But she hadn't attracted much attention from colleges until - of all people - a rival player's mother shined the light on Ford-Kee during a visit to Fayetteville State. The coach there said, "You know, I just need a shooter - someone who can put the ball in the basket." The prospect's mom gave him Ford-Kee's number, and a phone call later, a college scholarship was born.
Ford-Kee played basketball for four years and softball for two at Fayetteville State, which transitioned from the NAIA to NCAA Division II her senior year. As good a shooter as she was on the court, Ford-Kee was no slouch in the classroom, either. She was the Central Intercollegiate Athletic Association's first female postgraduate scholarship recipient - a grant she used to earn a master's degree in public affairs at Northern Illinois, where she tutored under then-Assistant Women's AD Cary Groth (now the AD at Nevada).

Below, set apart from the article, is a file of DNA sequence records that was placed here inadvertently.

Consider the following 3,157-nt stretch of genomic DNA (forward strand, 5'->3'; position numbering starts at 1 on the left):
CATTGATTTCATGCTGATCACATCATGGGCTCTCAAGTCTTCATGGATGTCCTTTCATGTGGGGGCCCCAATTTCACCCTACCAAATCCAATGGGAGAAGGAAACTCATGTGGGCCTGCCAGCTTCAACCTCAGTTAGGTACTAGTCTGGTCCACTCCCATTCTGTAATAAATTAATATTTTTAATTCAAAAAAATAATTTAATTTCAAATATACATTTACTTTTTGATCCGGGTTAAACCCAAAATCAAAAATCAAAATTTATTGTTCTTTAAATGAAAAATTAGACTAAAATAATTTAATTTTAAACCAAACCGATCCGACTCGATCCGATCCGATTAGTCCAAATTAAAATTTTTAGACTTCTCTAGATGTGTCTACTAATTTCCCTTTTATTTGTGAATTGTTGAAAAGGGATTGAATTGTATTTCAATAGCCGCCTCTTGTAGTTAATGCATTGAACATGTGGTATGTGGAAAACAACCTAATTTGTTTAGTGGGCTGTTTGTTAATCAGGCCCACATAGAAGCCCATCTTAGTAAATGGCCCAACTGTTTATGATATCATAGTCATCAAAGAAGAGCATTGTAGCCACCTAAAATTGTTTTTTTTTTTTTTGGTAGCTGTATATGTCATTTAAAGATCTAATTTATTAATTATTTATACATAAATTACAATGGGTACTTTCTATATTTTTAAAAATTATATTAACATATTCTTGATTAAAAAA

Along the way, she married her late husband Jake Ford, who was a force in the collegiate coaching ranks at Voorhees, Fayetteville State and Hampton. Ford-Kee found jobs in the private sector for each of those stops, but when Jake was offered the associate head coach position at Shaw, the AD (who was looking to fill other coaching positions as well) asked him: "What does your wife do?"
Once the AD learned who Jake's wife was, he exclaimed, "Oh, I remember her. She was that standout basketball player at Fayetteville State who won all those accolades. Do you think she'd be interested in coaching here?"